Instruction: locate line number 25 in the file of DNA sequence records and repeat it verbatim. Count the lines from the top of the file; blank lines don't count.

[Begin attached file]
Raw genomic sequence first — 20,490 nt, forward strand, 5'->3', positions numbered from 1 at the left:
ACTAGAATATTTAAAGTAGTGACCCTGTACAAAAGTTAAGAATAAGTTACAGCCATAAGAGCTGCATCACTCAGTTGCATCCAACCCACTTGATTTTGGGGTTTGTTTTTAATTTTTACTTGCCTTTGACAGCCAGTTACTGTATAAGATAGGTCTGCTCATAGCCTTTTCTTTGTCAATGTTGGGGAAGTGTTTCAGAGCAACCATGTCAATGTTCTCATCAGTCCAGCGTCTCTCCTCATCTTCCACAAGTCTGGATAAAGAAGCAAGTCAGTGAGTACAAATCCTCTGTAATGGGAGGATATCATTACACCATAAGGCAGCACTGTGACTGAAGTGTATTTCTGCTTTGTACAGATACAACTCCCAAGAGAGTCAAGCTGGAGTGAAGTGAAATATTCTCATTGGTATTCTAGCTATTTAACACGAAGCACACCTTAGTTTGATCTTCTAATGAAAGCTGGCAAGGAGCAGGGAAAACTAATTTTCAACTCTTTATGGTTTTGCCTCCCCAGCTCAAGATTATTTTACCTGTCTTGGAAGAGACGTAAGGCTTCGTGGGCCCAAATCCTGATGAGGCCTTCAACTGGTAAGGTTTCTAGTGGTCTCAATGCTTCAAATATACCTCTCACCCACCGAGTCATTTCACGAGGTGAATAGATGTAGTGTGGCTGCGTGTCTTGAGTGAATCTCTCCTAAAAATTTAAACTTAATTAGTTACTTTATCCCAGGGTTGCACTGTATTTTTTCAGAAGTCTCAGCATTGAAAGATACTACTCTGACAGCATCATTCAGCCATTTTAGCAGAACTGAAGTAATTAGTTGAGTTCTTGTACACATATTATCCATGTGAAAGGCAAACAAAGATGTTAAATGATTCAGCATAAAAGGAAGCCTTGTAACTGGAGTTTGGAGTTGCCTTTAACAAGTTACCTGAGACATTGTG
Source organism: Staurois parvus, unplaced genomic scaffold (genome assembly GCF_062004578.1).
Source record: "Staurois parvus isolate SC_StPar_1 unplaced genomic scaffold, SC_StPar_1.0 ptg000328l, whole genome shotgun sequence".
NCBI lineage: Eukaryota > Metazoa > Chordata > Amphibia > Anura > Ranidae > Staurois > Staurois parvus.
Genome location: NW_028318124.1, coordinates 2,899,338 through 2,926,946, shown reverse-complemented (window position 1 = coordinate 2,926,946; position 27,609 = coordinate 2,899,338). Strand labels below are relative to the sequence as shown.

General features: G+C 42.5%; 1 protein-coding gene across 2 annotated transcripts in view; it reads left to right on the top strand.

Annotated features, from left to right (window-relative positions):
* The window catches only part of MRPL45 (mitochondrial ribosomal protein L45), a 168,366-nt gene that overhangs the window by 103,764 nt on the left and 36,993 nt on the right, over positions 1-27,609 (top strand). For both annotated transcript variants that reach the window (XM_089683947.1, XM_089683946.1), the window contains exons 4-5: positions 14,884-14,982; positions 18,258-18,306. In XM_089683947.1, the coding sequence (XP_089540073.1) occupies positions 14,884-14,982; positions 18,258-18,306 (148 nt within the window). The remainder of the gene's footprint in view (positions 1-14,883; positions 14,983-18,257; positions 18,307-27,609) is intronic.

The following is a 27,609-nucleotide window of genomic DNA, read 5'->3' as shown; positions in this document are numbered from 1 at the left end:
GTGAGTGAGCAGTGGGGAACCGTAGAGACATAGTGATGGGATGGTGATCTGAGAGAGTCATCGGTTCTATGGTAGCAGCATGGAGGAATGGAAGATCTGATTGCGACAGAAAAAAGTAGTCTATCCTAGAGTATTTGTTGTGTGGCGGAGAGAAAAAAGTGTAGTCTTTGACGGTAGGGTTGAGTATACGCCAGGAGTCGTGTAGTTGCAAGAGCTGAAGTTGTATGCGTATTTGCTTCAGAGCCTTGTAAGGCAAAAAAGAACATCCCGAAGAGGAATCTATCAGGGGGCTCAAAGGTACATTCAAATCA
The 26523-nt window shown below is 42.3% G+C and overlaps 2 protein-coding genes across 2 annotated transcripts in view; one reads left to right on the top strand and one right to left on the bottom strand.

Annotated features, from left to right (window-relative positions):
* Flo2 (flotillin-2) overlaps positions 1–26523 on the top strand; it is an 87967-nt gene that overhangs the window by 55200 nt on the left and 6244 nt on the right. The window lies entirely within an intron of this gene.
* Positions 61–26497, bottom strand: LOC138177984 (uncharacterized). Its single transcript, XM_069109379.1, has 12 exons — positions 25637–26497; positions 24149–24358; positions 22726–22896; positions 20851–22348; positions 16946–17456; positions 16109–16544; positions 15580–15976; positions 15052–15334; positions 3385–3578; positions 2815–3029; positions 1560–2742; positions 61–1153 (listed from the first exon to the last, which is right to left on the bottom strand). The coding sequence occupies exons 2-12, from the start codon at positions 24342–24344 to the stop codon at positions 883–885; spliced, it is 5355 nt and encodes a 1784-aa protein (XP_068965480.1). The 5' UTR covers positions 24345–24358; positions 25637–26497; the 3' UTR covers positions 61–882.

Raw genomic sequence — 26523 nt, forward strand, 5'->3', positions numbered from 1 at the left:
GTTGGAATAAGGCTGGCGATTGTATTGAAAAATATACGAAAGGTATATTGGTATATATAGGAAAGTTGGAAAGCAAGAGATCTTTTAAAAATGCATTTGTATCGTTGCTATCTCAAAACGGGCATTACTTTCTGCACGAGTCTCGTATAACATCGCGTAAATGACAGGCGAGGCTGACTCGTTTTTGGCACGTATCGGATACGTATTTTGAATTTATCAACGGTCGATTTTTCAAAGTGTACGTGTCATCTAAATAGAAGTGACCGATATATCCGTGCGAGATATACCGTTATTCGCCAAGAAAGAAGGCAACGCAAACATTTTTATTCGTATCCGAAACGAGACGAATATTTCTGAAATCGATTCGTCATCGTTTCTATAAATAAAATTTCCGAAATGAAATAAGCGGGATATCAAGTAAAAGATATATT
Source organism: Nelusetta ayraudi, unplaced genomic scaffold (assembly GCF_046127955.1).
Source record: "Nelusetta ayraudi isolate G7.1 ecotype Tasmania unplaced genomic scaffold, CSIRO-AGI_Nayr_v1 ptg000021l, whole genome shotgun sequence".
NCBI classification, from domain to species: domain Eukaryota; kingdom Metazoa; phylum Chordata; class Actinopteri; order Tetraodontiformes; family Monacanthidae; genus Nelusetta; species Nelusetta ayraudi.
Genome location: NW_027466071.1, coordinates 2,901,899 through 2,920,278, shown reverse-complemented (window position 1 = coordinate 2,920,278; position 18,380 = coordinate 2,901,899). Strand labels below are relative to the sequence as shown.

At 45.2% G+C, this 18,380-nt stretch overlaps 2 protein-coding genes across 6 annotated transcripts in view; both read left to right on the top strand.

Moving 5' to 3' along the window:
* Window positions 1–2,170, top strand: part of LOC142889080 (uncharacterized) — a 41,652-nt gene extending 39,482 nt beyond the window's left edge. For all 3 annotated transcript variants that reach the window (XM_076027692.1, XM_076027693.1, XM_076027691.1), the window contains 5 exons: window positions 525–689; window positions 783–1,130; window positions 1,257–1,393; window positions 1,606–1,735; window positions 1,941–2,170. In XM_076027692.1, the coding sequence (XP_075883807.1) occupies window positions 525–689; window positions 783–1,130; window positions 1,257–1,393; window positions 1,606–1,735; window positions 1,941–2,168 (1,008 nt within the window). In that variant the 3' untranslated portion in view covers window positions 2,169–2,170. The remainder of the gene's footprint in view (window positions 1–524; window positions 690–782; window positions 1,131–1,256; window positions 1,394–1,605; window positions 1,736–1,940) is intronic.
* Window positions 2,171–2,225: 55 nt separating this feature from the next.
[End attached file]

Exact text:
* Window positions 2,171–2,225: 55 nt separating this feature from the next.